by Geoffrey Meyer, PhD

Questions about the lecture
My Notes
  • Required.
Save Cancel
    Learning Material 2
    • PDF
      Slides 13 Human Organ Systems Meyer.pdf
    • PDF
      Download Lecture Overview
    Report mistake

    00:00 going to change, particularly the mucosa, as we move down along the gut tube.

    00:00 Here is a section taken through the esophagus, a histological section that's stained with hematoxylin and eosin, and it shows and labels a number of unique features with the esophagus. First of all, look at the top part. The surface has got various papillae and folds, which is what you normally see unless the esophagus is stretched wide apart as it's swallowing food. But those folds allow or expand because of that submucosal layer that I've mentioned earlier. So when you identify the mucosa there, you can see the epithelial surface, which is stratified squamous epithelium, designed to be a wear and tear epithelium, to resist the abrasive forces during swallowing. That epithelium is supported by a fairly strong lamina propria which is very vascular. And then you can just see a very thin slip, perhaps the muscularis mucosa. That's the mucosa, the main part of the gut, as I keep saying, that changes as we go down to the stomach and then further into other parts of the elementary tract. In this section of the esophagus, you can see the submucosa, and it's full of these pale staining structures. They are glands, mucus secreting esophageal glands. They are important because they lubricate the esophagus. They lubricate the surface during swallowing.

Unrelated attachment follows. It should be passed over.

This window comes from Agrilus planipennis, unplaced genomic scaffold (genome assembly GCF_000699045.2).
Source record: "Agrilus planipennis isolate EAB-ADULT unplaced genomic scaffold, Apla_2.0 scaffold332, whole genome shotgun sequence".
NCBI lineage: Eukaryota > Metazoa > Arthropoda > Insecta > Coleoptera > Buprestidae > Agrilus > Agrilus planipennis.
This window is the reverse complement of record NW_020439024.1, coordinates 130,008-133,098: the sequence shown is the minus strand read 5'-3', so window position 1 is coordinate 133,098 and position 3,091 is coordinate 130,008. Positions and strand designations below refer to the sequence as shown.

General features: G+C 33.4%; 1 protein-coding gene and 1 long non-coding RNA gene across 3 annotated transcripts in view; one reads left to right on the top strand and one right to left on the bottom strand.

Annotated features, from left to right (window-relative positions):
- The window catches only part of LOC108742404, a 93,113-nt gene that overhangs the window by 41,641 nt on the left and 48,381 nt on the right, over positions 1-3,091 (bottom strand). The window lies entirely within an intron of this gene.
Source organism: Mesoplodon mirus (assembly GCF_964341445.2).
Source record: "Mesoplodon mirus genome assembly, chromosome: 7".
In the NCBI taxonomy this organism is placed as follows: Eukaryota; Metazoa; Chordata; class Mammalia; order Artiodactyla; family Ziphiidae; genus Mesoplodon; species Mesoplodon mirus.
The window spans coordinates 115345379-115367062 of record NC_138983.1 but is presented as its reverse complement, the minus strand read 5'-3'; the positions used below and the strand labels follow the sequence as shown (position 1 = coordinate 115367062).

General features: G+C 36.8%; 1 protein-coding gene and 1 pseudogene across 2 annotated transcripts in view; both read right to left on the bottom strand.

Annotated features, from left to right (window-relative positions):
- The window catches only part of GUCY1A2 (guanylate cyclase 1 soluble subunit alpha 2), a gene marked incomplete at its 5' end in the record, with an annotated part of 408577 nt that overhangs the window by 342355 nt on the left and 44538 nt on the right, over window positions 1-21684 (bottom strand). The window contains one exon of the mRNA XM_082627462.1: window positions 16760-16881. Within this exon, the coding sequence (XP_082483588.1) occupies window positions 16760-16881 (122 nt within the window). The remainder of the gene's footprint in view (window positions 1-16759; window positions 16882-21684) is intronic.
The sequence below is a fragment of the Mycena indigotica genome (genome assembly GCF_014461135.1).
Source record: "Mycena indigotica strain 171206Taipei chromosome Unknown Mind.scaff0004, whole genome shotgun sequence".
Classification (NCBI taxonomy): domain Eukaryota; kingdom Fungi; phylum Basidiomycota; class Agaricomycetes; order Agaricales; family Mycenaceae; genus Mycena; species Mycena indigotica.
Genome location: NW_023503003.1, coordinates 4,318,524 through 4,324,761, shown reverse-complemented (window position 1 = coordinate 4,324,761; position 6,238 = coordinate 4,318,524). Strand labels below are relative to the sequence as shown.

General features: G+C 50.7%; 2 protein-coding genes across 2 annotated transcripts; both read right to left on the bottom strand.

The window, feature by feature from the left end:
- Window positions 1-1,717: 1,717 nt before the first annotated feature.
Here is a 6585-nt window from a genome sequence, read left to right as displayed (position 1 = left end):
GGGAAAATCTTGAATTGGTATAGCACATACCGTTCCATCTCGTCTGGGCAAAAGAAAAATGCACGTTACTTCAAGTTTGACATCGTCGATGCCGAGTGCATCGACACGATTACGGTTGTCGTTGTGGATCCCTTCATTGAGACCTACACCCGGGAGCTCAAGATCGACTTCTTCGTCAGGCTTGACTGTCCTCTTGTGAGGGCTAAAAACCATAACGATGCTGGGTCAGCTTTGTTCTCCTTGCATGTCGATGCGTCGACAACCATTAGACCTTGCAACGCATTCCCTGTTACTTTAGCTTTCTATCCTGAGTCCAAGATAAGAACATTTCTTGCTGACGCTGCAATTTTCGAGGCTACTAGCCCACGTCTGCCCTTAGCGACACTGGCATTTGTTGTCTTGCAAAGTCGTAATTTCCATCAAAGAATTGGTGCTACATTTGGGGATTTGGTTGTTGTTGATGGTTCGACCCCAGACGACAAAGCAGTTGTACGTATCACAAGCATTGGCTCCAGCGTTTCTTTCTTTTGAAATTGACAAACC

01:43 They are also important as we go down and approach the entry into the stomach, because along with special cardiac glands in the stomach, they help to neutralize the lumen, should there be any acid reflux from the stomach.

    02:04 Apart from the stomach, and also an area at the very first part of the small intestine, the duodenum, the submucosa doesn't contain glands as much as you see in this image. And then there's the muscularis externa, consisting of two layers, the inner circular, and the outer longitudinal layer. You know the esophagus carries the food from the oral cavity into the stomach. And so, when you examine the muscularis externa, you'll find the top part, the top third of the esophagus, that muscle is actually striated muscle. It's continuous with the striated muscle of the pharynx, and it's controlled by the motor, the somatic motor component of the vagus nerve. So we're conscious of it. We can regurgitate, at some stage, food in that part of the esophagus because we have voluntary control through the somatic division, motor division of the vagus nerve that innervates that muscle.

    03:19 In the middle third of the esophagus, there's a mixture. There's some muscle that's striated, and there's some that's smooth muscle. And then finally down towards the lower end, the lower third of the esophagus, the muscle is entirely smooth muscle. And that's controlled by the visceral component of the vagus nerve. We're not conscious of that.